Leica M6 TTL Camera and JCH StreetPan 400 Film

When I first got the Leica M6 TTL camera, I knew that I wanted to try out a black and white film in it.

It was winter time so ideally, I wanted to use an ISO 400 film. I had liked the effects of the JCH film in other cameras I had used it in and thought I would try it first.

All the photos were taken using a Leica 50mm Summicron Lens.

I went to my usual spot where I like to test out new (to me) camera’s which was my local cemetery.

I like the peace and quiet there so I can fully focus on the camera and get used to how to use it.

I must admit when I first went to use the Leica, I did struggle getting used to to using a Rangefinder again.

For a couple of years, all I had been mainly using, was SLR’s and it had been a while since I had used a rangefinder camera.

I was slightly nervous whether the light meter would work and knew until I had the film developed, I wouldn’t know.

I decided to get the film developed at my local lab instead of developing it myself.

There are a few that came out quite dark and some, blurry, whilst I got to grips with using a rangefinder again:

You may also see a black line going through some of the photos. This got me into a major panic that there was a fault with my camera.

I checked online about this fault but couldn’t see any problems with the camera that had possibly caused this.

I knew that I would have to see when I got further films developed if they would have this problem.

Since getting further films developed, I’m pleased to report that it doesn’t appear to be a camera fault and I’ve discovered this line tends to appear in my photos when I get the film processed in an hour rather than waiting a couple of days. I’m not sure why that is at my local lab? perhaps it’s to do with the quicker time of drying them?

Unfortunately I don’t quite know enough about film developing to know the answer but perhaps someone reading this blog may be able to shed some light on the reason?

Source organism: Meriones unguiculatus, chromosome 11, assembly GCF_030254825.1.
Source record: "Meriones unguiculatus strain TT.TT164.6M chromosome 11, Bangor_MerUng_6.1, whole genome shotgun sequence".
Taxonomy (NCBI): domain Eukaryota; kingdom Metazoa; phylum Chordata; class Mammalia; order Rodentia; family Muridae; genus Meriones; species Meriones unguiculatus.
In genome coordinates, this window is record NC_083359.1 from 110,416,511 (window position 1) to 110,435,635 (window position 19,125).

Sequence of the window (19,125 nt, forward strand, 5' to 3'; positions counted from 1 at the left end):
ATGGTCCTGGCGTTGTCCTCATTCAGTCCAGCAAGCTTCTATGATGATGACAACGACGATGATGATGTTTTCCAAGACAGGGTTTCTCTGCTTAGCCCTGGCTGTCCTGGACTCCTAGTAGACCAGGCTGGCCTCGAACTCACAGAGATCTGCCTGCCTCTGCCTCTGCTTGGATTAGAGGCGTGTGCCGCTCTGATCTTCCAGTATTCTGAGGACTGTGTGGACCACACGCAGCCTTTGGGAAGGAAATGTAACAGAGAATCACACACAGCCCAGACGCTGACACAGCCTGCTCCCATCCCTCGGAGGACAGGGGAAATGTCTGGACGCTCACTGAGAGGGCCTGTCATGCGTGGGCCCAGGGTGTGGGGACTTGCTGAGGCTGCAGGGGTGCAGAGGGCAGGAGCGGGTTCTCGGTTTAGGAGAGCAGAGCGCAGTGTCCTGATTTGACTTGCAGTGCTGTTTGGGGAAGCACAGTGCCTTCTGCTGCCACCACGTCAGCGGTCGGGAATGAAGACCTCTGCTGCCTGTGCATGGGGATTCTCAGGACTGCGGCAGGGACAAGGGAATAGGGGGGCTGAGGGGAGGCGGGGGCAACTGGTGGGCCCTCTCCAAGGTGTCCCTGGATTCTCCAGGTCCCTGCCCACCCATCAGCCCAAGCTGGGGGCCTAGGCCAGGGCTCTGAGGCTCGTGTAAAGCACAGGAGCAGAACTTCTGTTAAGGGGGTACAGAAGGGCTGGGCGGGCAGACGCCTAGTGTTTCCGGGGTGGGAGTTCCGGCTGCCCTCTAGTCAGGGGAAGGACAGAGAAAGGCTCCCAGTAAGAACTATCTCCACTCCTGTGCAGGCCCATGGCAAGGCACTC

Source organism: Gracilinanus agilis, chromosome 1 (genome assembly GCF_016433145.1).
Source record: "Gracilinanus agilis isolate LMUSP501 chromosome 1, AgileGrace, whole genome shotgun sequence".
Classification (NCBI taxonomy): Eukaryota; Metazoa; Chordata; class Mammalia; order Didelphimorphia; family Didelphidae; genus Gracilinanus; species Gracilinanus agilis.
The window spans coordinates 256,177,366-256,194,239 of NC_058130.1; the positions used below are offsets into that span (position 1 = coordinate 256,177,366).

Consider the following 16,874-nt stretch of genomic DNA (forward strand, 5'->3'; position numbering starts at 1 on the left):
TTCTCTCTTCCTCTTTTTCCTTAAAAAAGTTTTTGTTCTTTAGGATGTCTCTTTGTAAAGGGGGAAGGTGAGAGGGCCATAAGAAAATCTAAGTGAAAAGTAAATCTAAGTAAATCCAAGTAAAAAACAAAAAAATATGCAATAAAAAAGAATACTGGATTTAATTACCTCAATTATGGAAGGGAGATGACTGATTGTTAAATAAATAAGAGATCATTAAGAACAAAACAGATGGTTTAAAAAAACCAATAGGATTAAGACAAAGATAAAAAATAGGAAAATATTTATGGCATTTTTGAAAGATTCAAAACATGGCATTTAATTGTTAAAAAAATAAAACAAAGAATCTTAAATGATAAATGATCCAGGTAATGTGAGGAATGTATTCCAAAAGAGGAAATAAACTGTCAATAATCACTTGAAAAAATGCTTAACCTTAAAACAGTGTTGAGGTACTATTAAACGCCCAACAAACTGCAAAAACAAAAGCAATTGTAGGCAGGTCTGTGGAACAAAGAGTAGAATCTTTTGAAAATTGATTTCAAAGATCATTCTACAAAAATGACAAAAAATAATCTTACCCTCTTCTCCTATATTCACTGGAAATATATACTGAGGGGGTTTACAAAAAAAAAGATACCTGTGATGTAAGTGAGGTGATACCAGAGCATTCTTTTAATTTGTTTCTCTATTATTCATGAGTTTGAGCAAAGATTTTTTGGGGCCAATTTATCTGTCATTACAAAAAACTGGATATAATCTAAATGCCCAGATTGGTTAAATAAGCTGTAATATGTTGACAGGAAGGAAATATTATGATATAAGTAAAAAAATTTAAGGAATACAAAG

Here are a couple where I was quite impressed with the detail:

Overall, I think some of the photos came out ok for my first attempt at using this camera. Although I can’t deny it, I felt somewhat deflated after seeing the black lines in some of the photos.

Also, I realised that I perhaps made the wrong film choice when trying out this camera for the first time. The JCH film is very grainy and contrasty and I don’t think the way I shot it, showed the full potential of what this camera and lens combo could do.

I look forward to blogging in the next few weeks about other films I’ve since used in the Leica and my verdict on using them.

Rollei Fantastic 5!

Recently on Instagram, I came across a camera shop called @macodirect who are based in Germany.

They announced they had put together a pack of different types of Rollei black and white films which came complete with a Japan Camera Hunter film case.

I really love the Rollei films, ever since I started using them in 35mm photography.

The great news is that these packs are available in both 35mm and 120mm options.

The pack contains the following five Rollei black and white films:

  • 1 x Rollei RPX 25
  • 1 x Rollei RPX 100
  • 1 x Rollei RPX 400
  • 1 x Rollei Superpan 200
  • 1 x Rollei Retro 400S

I also really liked the orange colour of the case they had chosen to pack the films in.

I have used the Rollei RPX 400 and Rollei Retro 400S in the past with great results, but I had never used the other three before so thought this would be a great way to try them out.

I’d also been considering buying a plastic case of this type for 120mm film. This is because I normally have a couple of rolls I need to put in for developing at a time and wanted something sturdy to store the used film in when travelling to my local lab for processing.

The 120mm pack retails at €34.50 (around £30.00) and the 35mm pack retails at €32.60 (around £28.00).

Since I’m based in the UK, I knew that the postage wouldn’t be cheap and I wasn’t wrong as that cost an additional £10.

However, even with the postage cost of £10, I worked out that I would still be making a saving of approximately £8 than if I had bought all the films and the case separately in the UK. I therefore decided to purchase one of the 120mm packs.

It arrived quite quickly and I’m really looking forward to using all the films in my Hasselblad 500 C/M camera.

If you’re interested in purchasing a pack or happen to live in Germany so will be lucky enough to pay less postage, their website is: